Poussin, Landscape with St. John


[PIANO MUSIC PLAYING] STEVEN ZUCKER: In the
middle of the 17th century, Rome was reborn. There was a tremendous
building campaign. Think about the
extravagant spaces of the Church of Il Gesu,
with this extraordinary illusionistic ceiling. This was operatic,
it was theatrical. BETH HARRIS: It’s
hard to imagine how, at the very same time
that we have that Baroque theatricality, we have the
classicism, the repose, the peacefulness, the
rationalism of Poussin. STEVEN ZUCKER: We’re in the
Art Institute of Chicago. And we’re looking at
Nicholas Poussin’s “Landscape with Saint John on Patmos.” This is a painting
that really is about classical order
and measured reality. We know this is Saint
John because of the eagle that stands beside him,
which is a traditional symbol of this evangelist. BETH HARRIS: We’re looking
at Saint John seated in the foreground writing
the “Book of Revelation,” writing about the end of time,
the second coming of Christ. A really violent moment,
but within this incredibly serene and peaceful landscape. STEVEN ZUCKER: And
of course, it’s Poussin who has been
credited with inventing the ideal landscape. And that’s exactly
what we have here. BETH HARRIS: And it’s going
to be very important for art history, for actually
centuries to come. Artists will look back at
the classical landscape and reinterpret it. STEVEN ZUCKER: And in
fact, Poussin’s style was so influential that
it became the standard for the French Academy. BETH HARRIS: And those who
painted landscapes in this way, with a sense of rigor and
order and rationalism, and a kind of ideal
landscape, became known as the Poussinists. STEVEN ZUCKER: So what
has he actually done here? He’s placed the main
figure in the foreground, but he’s really quite small in
relationship to the landscape. He sits in a very
classicized pose. In fact, we think that Poussin
took this pose directly from representations of
river gods from ancient Rome. And of course, Poussin,
although he was French, was in Rome for
most of his life. BETH HARRIS: And that
figure of Saint John is illuminated in
the foreground. It’s surrounded by the ruins
of classical antiquity. We see ruins to his
left and to his right. And also in the
background, where we see the ruins of a classical
temple and an ancient obelisk. So he’s in this
landscape that has a sense of the passage
of time as he’s writing his book
about the end of time. STEVEN ZUCKER: The notion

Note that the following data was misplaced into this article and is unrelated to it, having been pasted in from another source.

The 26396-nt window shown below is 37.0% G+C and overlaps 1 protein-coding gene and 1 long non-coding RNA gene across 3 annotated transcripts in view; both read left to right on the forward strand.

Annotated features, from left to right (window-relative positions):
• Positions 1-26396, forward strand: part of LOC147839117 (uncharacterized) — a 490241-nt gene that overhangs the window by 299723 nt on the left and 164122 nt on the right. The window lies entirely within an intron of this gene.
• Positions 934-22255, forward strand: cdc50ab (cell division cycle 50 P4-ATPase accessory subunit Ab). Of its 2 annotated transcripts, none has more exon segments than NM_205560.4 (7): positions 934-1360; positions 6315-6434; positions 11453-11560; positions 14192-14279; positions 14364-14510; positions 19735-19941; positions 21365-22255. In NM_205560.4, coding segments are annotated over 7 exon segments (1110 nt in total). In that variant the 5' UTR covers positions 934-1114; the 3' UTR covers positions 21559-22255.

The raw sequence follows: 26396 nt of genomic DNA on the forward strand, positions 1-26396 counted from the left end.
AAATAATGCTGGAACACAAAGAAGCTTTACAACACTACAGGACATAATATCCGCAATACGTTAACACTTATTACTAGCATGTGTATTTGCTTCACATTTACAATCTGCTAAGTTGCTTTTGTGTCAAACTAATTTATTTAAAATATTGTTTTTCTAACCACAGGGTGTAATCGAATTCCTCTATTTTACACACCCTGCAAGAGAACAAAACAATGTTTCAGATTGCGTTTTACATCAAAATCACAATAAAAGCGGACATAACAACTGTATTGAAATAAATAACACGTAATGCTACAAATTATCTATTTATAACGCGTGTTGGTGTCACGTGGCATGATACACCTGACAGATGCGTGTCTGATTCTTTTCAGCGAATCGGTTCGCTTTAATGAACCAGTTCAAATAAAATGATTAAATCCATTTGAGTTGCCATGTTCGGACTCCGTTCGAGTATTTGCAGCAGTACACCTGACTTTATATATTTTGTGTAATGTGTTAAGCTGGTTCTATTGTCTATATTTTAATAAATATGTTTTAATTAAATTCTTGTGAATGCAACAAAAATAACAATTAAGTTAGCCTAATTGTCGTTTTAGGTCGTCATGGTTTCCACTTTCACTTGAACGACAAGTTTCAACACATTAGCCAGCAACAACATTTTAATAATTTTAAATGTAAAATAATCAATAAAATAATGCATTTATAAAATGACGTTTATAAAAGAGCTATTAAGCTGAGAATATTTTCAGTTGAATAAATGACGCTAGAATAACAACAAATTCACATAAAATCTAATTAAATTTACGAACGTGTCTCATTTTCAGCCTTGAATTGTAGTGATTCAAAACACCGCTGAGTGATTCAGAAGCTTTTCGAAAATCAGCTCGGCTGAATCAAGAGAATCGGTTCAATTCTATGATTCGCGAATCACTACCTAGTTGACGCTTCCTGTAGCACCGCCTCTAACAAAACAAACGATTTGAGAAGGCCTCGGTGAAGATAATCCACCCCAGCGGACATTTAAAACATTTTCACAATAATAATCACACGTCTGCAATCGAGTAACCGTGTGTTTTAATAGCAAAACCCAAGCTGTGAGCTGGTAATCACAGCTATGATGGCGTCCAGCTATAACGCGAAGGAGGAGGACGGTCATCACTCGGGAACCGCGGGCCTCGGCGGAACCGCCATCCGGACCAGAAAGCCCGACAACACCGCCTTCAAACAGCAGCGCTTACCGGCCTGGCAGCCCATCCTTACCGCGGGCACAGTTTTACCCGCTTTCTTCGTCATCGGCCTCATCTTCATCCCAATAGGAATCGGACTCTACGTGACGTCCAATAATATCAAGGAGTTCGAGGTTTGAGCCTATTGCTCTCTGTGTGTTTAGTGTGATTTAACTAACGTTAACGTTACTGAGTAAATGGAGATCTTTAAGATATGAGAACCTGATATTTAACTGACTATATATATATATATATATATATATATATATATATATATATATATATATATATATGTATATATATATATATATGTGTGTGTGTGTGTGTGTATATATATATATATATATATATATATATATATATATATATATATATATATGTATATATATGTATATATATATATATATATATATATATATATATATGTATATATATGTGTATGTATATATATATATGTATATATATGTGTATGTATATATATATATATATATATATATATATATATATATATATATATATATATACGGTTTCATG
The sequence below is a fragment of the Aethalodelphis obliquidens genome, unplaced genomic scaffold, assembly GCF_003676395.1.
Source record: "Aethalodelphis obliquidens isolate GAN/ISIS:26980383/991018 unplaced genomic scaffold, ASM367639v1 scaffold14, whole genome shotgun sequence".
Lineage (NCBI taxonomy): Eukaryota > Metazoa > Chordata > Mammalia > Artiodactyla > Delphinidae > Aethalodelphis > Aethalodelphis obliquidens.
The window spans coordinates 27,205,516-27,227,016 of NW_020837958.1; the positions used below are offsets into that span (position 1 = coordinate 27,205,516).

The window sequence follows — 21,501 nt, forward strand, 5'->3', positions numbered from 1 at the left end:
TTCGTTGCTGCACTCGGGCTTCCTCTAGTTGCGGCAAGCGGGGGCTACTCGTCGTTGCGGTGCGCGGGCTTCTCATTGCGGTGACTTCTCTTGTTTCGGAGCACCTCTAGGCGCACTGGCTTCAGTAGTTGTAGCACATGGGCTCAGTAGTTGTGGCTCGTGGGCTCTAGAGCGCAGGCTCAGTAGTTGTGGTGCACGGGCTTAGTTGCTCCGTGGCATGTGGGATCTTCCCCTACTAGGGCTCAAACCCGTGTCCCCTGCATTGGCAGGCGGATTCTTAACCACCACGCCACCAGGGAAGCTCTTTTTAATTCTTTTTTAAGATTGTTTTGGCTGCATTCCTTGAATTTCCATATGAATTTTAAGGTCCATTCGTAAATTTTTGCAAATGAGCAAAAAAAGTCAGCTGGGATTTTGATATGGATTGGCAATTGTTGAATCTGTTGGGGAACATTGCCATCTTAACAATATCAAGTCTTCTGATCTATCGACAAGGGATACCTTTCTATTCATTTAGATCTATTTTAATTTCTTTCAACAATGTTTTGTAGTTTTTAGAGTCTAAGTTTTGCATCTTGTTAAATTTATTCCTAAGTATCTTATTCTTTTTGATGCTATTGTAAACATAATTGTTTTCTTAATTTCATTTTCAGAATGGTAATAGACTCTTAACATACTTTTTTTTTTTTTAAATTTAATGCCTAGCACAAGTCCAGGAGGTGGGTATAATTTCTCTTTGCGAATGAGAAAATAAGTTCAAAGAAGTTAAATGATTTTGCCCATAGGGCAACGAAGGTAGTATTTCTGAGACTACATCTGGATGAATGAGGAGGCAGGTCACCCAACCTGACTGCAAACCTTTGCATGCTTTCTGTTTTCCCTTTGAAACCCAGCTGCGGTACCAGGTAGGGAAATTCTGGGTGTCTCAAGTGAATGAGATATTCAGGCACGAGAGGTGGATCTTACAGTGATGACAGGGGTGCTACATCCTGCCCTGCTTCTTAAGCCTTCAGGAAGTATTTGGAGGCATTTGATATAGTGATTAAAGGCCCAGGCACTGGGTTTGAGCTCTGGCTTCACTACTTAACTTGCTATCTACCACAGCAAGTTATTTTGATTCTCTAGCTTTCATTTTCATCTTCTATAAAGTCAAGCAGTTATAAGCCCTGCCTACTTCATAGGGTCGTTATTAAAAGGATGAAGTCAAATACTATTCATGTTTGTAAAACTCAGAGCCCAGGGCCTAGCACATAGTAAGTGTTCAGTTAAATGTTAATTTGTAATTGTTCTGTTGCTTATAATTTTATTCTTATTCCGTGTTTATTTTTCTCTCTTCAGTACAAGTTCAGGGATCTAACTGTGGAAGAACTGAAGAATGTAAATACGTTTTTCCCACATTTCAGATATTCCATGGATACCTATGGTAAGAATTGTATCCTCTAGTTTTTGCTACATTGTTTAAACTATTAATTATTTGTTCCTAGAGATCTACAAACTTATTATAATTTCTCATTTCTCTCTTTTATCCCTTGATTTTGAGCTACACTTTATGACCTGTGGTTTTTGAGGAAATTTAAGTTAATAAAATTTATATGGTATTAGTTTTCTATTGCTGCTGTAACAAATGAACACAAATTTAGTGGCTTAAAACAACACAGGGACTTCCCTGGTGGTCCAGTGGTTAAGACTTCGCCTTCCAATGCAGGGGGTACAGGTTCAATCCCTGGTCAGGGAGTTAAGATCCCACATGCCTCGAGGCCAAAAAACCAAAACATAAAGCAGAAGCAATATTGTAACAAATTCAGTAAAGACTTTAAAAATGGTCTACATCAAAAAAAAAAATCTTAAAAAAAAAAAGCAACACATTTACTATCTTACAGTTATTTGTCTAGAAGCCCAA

of passage, I think, is important to
understanding the way that Poussin
constructs a landscape. Saint John is placed
in the very foreground, right at the bottom
of the painting. But we can’t race back
to the middle ground where that temple is
that you had mentioned. Instead, we have a
couple of visual paths. We might try to go
down and straight back. But there we see water,
not once but twice. BETH HARRIS: And also,
a curtain of trees. STEVEN ZUCKER: And so that
way seems too difficult. So instead, our eye
meanders over to the right. And we see a road
that seems to go back, that it draws our eye slowly
through this landscape, so that we slow down and enjoy
the space that he’s created. BETH HARRIS: And at each
point in the landscape, he gives us something to look
at– the foreground with Saint John, and the ruins. That pathway,
punctuated by trees. Into the middle ground, with
that temple and obelisk. And then again, into the
background, with the mountains. And then further back,
with the aerial perspective and more mountains and clouds. At each place, our eye has a
place to rest in the landscape. STEVEN ZUCKER: The landscape
is not a specific place. This is very much a
collage of ideal forms. And this makes sense for
an artist whose aesthetic is being shaped by Rome, which
itself is layers of cultures. Look, for instance,
in this painting, where you’ve got the classical
Greek or Roman temple. But it’s next to an
Egyptian obelisk. We’re actually seeing references
to two cultures, both of which had ruled, but had both fallen. BETH HARRIS: The idea here,
by showing those ruins, is to show that there’s the
new Christian order that will be eternal,
foretold by Saint John’s “Book Of Revelation.” The landscape is carefully,
rigorously composed. Everything has a sense of order
and structure and geometry. STEVEN ZUCKER: But
that is so counter to what we expect when we
think about Saint John writing the apocalypse. This is a wildly violent vision. It is the end of time. It’s an important reminder
that this artist was actually studying Stoic philosophy
from ancient Greece. This idea that the
control of emotion was of the utmost importance. BETH HARRIS: And
not just Poussin, but the circle of patrons
that he found in Rome. We need to remember that
there was more going on in Rome than the
Pope’s commissioning these theatrical works of art
in the churches of the Counter Reformation. Poussin found a circle
of patrons, many of whom were interested in
Stoic philosophy. And that he painted
canvases like this one. STEVEN ZUCKER: So
Poussin has accomplished what seems to be
nearly impossible. He’s created poetry out of the
rational, out of the ideal. [PIANO MUSIC PLAYING]

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